LightSpace Technologies in Norwalk, Conn., uses another 3-D technique to create what it calls a DepthCube. Images are projected from the rear of 20 screens layered one in front of the other. At any given moment, each screen can be clear or reflect an image. By projecting images onto the screens 20 times faster than the ordinary rate of video projection, the eye sees a single image with a sense of depth behind the screen, as though the viewer were looking into a fish tank.

LightSpace forecasts the first big market for naked-eye 3-D will be for computer terminals, not movie theaters. The company's staff already plays the video game "Doom" in 3-D on its screens. "Those scenes when you're looking down a hallway are profoundly deep in this kind of a display," says Alan Sullivan, the president and CEO. "It's great."

Fredericks also sees huge movie screens, TVs, hand-held games, even cellphones using the new 3-D technology in the future.

Beyond fun and games, the US government is interested in 3-D X-ray machines at airports, Mr. Sullivan says. With a 2-D view, an object such as a knife can be missed if it is oriented to show only its thinnest side to the camera. With a 3-D view, security personnel could quickly rotate the image and recognize the knife from a different angle.

Glasses-based 3-D often causes eyestrain, since the eyes are trying to focus both on the flat screen, where the image is really being created, and on the nearer illusion of the object as well, Sullivan says. That's why these effects are usually shown only for brief periods in theaters and amusement parks. "You wouldn't want to sit there designing a new automobile or evaluating molecular designs that way," he says. The DepthCube creates no such problem because viewers look at images that have real depth, he says.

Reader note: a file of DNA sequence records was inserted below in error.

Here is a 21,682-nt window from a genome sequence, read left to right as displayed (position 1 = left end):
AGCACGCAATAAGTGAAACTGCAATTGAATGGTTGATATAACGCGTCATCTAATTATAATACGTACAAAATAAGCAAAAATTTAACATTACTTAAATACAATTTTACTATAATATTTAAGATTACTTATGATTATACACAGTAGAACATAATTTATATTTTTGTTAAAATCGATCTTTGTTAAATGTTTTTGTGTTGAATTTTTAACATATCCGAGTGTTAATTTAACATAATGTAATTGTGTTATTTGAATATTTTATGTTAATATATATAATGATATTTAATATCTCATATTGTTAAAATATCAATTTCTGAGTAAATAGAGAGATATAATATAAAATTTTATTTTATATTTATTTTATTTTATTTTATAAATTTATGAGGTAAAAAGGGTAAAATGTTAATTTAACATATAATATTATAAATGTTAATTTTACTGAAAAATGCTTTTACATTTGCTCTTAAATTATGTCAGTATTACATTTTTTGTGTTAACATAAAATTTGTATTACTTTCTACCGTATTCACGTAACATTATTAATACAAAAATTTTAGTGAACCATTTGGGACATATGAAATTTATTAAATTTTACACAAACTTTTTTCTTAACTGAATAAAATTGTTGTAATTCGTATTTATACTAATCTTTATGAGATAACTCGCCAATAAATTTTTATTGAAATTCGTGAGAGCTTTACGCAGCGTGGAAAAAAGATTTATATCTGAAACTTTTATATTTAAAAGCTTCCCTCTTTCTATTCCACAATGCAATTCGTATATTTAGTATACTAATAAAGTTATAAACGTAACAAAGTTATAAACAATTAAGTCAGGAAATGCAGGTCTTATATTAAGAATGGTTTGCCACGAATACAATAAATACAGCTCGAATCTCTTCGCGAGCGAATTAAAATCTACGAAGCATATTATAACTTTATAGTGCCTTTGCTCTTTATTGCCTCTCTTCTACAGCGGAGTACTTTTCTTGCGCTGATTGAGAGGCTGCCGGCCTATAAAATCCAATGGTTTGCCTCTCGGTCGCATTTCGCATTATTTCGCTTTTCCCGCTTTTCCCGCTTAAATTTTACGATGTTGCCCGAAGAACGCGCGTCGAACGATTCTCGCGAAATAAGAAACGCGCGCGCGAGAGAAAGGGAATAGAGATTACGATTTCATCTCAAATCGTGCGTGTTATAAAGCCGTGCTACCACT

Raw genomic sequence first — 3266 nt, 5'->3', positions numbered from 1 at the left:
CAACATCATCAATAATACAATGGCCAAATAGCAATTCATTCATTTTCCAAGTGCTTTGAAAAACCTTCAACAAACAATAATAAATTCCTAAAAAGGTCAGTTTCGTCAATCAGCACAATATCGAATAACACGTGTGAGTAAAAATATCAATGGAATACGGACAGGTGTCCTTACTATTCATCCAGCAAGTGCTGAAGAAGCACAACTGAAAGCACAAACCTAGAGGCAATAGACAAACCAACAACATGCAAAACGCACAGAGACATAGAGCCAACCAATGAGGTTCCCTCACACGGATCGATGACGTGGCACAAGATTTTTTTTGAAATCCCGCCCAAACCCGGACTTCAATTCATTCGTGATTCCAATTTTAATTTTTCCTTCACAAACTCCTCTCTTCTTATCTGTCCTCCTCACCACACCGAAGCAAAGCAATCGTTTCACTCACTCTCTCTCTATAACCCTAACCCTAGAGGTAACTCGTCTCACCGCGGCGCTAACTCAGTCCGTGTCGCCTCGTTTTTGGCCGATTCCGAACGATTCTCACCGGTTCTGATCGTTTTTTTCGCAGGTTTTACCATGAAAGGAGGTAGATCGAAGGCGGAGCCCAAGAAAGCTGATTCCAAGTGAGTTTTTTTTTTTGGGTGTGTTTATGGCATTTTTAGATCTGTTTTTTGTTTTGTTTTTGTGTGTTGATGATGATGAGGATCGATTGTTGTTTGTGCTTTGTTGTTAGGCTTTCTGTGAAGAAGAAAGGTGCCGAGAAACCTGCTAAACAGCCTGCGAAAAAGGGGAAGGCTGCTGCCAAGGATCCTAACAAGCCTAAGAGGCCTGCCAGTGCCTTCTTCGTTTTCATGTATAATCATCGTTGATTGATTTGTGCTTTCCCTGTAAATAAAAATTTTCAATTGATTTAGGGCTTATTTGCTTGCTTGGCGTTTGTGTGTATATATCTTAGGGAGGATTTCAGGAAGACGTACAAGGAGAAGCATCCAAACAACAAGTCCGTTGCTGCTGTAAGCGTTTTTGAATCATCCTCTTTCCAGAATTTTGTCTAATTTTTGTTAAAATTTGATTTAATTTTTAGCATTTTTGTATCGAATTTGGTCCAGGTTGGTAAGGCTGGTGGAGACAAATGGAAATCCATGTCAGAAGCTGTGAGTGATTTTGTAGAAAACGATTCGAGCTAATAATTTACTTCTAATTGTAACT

The technology is "pretty impressive," says Harry Goldstein, a senior associate editor at IEEE Spectrum magazine, the trade publication for electrical engineers, which published a cover story on the new 3-D by Sullivan this month. "You get a sense of heft to the objects," says Mr. Goldstein, who has visited Sullivan's lab. "The sense of space and depth is incredible."

Soon, computer monitors may have a feature that switches the monitor to 3-D view, or 3-D may be built into elements of the operating system itself, Fredericks predicts. It might be used for anything from taking an on-screen walk through a house for sale to analyzing a strip of DNA.

Heading toward holograms

The ultimate in 3-D would be a true video hologram, such as the holographic message from "Princess Leia" depicted in the first "Star Wars" film. The image could be seen from any angle, both horizontally and vertically.

"We're not quite there with real holographic images projected into the air yet, but we're definitely moving very rapidly in that area," Fredericks says.

The problems are considerable, though not insurmountable, Sullivan says. For example, a 20-inch-wide flat video screen might have perhaps 1,200 pixels, or points of light, per horizontal row. A hologram would require 1 million pixels per horizontal row. Multiply that by the million pixels needed per vertical row and the display would contain 1 trillion pixels, far beyond what today's technology can produce. And that doesn't include the as yet unavailable computing power needed to make the image move in a realistic way.

"It's unclear to us in the industry as to how you might actually make that," Sullivan says. "We constantly think about what we could do to skin that cat, to solve that ultimate of 3-D challenges."